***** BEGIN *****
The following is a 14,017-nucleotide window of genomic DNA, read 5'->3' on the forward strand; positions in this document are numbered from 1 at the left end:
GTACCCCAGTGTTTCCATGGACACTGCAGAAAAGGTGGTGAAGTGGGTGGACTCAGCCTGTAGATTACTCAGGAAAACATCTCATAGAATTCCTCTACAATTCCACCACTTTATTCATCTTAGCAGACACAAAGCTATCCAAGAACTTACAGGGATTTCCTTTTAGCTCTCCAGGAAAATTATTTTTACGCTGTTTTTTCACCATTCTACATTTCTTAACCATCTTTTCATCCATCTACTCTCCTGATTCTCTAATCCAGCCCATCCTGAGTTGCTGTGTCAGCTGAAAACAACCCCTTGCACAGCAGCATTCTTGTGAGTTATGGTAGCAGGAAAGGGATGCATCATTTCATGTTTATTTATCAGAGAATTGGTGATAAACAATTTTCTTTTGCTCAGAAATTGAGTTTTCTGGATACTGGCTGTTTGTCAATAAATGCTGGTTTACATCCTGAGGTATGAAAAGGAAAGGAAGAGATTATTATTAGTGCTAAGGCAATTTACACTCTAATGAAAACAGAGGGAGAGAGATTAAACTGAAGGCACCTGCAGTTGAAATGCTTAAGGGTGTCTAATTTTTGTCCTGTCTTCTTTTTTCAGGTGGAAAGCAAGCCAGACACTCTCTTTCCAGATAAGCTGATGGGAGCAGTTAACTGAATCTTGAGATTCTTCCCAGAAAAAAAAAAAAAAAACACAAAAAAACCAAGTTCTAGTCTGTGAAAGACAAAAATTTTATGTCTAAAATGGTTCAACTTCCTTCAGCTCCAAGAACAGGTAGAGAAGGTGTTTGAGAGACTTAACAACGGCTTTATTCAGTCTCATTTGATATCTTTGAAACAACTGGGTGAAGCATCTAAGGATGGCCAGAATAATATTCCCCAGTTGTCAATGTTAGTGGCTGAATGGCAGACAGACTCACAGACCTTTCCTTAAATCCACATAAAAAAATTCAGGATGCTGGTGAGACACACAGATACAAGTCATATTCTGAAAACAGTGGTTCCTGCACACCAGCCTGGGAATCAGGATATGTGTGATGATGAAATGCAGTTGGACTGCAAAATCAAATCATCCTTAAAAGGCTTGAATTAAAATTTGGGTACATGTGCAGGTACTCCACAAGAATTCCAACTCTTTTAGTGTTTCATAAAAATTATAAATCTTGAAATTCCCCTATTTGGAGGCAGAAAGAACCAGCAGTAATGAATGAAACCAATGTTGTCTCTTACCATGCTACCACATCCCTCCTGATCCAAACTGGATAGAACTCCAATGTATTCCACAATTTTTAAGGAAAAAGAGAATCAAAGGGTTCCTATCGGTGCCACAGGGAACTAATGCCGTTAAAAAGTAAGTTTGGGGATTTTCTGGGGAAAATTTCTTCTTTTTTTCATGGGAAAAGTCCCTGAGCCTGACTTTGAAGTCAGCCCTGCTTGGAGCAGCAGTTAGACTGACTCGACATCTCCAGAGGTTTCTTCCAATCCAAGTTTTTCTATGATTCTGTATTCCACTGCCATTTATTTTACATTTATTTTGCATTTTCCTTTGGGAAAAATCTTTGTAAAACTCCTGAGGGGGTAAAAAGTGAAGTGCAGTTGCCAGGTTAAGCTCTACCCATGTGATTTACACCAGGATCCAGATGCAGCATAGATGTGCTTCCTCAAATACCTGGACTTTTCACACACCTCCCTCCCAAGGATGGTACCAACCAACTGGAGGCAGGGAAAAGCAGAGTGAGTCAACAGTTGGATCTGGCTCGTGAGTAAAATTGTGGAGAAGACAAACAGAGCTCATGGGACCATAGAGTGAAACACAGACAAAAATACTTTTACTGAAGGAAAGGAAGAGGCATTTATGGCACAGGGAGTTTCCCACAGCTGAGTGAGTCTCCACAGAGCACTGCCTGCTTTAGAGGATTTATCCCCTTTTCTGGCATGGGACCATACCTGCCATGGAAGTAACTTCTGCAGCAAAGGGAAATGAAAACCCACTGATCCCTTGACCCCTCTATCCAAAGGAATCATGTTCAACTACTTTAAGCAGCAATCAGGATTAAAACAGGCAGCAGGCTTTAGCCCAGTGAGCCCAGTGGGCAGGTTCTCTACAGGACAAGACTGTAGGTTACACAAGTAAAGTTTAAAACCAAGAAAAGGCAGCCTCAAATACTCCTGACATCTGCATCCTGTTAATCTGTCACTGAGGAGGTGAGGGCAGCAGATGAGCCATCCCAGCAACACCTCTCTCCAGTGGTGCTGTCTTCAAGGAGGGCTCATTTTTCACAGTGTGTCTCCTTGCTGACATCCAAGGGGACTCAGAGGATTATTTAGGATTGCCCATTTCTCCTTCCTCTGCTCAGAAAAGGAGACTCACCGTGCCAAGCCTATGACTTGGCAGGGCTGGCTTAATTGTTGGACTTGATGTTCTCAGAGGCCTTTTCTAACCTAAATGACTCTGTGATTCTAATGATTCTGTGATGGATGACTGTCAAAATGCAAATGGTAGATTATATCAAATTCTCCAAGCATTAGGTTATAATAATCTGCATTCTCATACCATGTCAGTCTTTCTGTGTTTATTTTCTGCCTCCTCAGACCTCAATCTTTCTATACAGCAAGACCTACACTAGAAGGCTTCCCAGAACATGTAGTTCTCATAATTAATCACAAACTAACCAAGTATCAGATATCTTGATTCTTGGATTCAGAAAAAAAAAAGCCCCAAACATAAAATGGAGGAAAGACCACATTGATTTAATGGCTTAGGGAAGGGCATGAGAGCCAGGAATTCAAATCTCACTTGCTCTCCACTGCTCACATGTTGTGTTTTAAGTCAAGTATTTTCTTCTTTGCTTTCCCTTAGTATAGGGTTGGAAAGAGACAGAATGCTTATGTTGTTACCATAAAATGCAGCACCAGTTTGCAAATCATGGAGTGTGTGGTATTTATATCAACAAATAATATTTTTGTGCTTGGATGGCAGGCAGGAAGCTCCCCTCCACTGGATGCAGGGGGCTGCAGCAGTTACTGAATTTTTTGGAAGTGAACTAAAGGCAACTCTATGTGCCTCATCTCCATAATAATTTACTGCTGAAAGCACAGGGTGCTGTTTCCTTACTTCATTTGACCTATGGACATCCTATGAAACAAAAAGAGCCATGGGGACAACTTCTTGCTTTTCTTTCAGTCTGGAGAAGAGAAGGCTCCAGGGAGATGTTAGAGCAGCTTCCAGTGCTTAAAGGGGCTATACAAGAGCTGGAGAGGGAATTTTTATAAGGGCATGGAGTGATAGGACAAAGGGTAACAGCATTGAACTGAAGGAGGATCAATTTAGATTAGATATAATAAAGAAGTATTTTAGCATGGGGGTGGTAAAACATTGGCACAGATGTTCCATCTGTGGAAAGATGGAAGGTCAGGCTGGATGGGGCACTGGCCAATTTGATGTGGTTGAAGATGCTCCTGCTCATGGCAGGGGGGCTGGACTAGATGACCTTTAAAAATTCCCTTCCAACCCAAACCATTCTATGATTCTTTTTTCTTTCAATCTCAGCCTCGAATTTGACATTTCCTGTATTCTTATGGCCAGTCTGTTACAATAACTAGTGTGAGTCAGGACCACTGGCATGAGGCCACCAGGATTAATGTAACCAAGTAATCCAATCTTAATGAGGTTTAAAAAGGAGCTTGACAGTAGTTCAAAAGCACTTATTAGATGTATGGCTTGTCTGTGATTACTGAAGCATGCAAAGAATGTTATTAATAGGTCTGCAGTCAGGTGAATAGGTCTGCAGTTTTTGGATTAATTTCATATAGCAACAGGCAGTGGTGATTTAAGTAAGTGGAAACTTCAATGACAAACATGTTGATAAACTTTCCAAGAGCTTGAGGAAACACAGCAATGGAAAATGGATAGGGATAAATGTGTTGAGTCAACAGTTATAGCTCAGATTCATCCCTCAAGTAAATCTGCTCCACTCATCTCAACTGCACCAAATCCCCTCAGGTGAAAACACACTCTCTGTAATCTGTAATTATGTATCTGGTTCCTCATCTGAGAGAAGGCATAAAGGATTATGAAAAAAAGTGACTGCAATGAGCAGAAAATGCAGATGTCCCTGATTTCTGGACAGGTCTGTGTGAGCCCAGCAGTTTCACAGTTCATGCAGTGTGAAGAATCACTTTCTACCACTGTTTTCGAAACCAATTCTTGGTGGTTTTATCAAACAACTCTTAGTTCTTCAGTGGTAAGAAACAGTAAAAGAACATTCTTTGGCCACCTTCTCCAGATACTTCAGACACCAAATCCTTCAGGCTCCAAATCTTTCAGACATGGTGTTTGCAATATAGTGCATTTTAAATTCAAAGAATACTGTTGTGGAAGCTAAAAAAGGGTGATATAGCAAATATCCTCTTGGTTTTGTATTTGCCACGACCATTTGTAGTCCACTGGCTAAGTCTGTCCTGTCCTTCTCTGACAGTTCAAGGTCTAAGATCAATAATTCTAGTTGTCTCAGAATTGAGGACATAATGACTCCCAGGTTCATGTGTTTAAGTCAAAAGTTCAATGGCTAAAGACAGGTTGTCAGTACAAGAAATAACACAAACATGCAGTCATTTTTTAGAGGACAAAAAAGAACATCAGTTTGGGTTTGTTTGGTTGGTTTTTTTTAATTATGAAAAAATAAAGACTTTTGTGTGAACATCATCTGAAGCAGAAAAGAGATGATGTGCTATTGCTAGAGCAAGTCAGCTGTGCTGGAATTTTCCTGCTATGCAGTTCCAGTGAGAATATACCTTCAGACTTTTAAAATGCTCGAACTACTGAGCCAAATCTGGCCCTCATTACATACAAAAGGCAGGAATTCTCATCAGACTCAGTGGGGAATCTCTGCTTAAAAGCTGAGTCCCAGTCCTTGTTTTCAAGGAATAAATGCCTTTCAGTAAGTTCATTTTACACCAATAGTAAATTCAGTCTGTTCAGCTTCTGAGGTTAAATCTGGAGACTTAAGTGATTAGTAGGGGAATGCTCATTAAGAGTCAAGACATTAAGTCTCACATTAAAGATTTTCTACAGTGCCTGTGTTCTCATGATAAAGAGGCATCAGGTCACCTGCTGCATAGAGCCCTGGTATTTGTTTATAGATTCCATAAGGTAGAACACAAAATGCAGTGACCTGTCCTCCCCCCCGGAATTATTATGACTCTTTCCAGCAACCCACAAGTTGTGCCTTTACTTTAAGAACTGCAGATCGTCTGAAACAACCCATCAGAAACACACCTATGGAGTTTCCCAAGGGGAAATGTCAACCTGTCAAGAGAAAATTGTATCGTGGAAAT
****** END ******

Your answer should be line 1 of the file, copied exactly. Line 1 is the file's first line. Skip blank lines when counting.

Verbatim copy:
The following is a 14,017-nucleotide window of genomic DNA, read 5'->3' on the forward strand; positions in this document are numbered from 1 at the left end: